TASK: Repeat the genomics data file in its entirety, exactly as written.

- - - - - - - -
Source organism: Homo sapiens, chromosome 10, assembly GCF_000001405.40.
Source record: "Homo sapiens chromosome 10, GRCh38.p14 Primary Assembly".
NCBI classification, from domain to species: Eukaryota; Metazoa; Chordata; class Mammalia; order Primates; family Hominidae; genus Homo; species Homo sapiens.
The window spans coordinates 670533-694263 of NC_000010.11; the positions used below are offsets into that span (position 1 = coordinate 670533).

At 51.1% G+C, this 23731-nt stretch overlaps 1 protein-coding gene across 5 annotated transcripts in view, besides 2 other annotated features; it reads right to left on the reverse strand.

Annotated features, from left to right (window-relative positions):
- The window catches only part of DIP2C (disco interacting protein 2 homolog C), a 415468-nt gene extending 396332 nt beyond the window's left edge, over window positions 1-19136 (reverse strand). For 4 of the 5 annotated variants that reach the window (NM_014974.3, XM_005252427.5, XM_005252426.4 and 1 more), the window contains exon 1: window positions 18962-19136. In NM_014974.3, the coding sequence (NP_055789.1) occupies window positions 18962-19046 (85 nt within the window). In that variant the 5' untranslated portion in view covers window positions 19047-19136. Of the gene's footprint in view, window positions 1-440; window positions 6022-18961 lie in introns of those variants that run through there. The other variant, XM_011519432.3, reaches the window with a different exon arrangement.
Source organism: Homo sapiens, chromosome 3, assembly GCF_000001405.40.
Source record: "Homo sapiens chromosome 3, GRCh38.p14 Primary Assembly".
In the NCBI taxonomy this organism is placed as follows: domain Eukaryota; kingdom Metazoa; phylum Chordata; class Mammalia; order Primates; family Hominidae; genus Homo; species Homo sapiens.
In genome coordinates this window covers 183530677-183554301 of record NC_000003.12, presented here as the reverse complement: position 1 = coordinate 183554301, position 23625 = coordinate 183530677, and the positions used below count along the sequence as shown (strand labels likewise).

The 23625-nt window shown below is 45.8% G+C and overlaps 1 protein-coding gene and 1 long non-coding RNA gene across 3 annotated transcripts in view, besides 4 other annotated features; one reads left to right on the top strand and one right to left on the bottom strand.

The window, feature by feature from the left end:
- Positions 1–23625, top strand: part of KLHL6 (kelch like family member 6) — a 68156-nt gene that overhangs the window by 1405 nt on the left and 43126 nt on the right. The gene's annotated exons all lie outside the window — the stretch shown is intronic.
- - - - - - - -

Source organism: Homo sapiens, chromosome 10, assembly GCF_000001405.40.
Source record: "Homo sapiens chromosome 10, GRCh38.p14 Primary Assembly".
NCBI classification, from domain to species: Eukaryota; Metazoa; Chordata; class Mammalia; order Primates; family Hominidae; genus Homo; species Homo sapiens.
The window spans coordinates 670533-694263 of NC_000010.11; the positions used below are offsets into that span (position 1 = coordinate 670533).

At 51.1% G+C, this 23731-nt stretch overlaps 1 protein-coding gene across 5 annotated transcripts in view, besides 2 other annotated features; it reads right to left on the reverse strand.

Annotated features, from left to right (window-relative positions):
- The window catches only part of DIP2C (disco interacting protein 2 homolog C), a 415468-nt gene extending 396332 nt beyond the window's left edge, over window positions 1-19136 (reverse strand). For 4 of the 5 annotated variants that reach the window (NM_014974.3, XM_005252427.5, XM_005252426.4 and 1 more), the window contains exon 1: window positions 18962-19136. In NM_014974.3, the coding sequence (NP_055789.1) occupies window positions 18962-19046 (85 nt within the window). In that variant the 5' untranslated portion in view covers window positions 19047-19136. Of the gene's footprint in view, window positions 1-440; window positions 6022-18961 lie in introns of those variants that run through there. The other variant, XM_011519432.3, reaches the window with a different exon arrangement.
Source organism: Homo sapiens, chromosome 3, assembly GCF_000001405.40.
Source record: "Homo sapiens chromosome 3, GRCh38.p14 Primary Assembly".
In the NCBI taxonomy this organism is placed as follows: domain Eukaryota; kingdom Metazoa; phylum Chordata; class Mammalia; order Primates; family Hominidae; genus Homo; species Homo sapiens.
In genome coordinates this window covers 183530677-183554301 of record NC_000003.12, presented here as the reverse complement: position 1 = coordinate 183554301, position 23625 = coordinate 183530677, and the positions used below count along the sequence as shown (strand labels likewise).

The 23625-nt window shown below is 45.8% G+C and overlaps 1 protein-coding gene and 1 long non-coding RNA gene across 3 annotated transcripts in view, besides 4 other annotated features; one reads left to right on the top strand and one right to left on the bottom strand.

The window, feature by feature from the left end:
- Positions 1–23625, top strand: part of KLHL6 (kelch like family member 6) — a 68156-nt gene that overhangs the window by 1405 nt on the left and 43126 nt on the right. The gene's annotated exons all lie outside the window — the stretch shown is intronic.